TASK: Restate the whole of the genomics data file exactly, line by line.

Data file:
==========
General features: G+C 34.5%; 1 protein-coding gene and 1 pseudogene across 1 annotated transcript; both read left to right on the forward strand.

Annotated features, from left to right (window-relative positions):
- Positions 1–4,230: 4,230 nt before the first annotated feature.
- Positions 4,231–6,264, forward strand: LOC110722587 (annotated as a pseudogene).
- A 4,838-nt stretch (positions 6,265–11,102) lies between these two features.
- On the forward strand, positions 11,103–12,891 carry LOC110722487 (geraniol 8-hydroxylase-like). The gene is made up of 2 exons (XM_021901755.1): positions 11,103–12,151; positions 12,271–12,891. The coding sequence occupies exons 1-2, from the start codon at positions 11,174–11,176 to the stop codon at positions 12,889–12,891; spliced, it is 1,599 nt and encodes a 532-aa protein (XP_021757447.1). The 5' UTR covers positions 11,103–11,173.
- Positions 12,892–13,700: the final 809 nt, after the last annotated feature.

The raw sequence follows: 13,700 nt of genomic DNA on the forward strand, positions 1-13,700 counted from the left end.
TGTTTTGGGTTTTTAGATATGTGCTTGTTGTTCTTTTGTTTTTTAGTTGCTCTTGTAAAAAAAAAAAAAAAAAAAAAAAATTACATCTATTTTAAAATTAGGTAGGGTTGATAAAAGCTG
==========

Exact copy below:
General features: G+C 34.5%; 1 protein-coding gene and 1 pseudogene across 1 annotated transcript; both read left to right on the forward strand.

Annotated features, from left to right (window-relative positions):
- Positions 1–4,230: 4,230 nt before the first annotated feature.
- Positions 4,231–6,264, forward strand: LOC110722587 (annotated as a pseudogene).
- A 4,838-nt stretch (positions 6,265–11,102) lies between these two features.
- On the forward strand, positions 11,103–12,891 carry LOC110722487 (geraniol 8-hydroxylase-like). The gene is made up of 2 exons (XM_021901755.1): positions 11,103–12,151; positions 12,271–12,891. The coding sequence occupies exons 1-2, from the start codon at positions 11,174–11,176 to the stop codon at positions 12,889–12,891; spliced, it is 1,599 nt and encodes a 532-aa protein (XP_021757447.1). The 5' UTR covers positions 11,103–11,173.
- Positions 12,892–13,700: the final 809 nt, after the last annotated feature.

The raw sequence follows: 13,700 nt of genomic DNA on the forward strand, positions 1-13,700 counted from the left end.
TGTTTTGGGTTTTTAGATATGTGCTTGTTGTTCTTTTGTTTTTTAGTTGCTCTTGTAAAAAAAAAAAAAAAAAAAAAAAATTACATCTATTTTAAAATTAGGTAGGGTTGATAAAAGCTG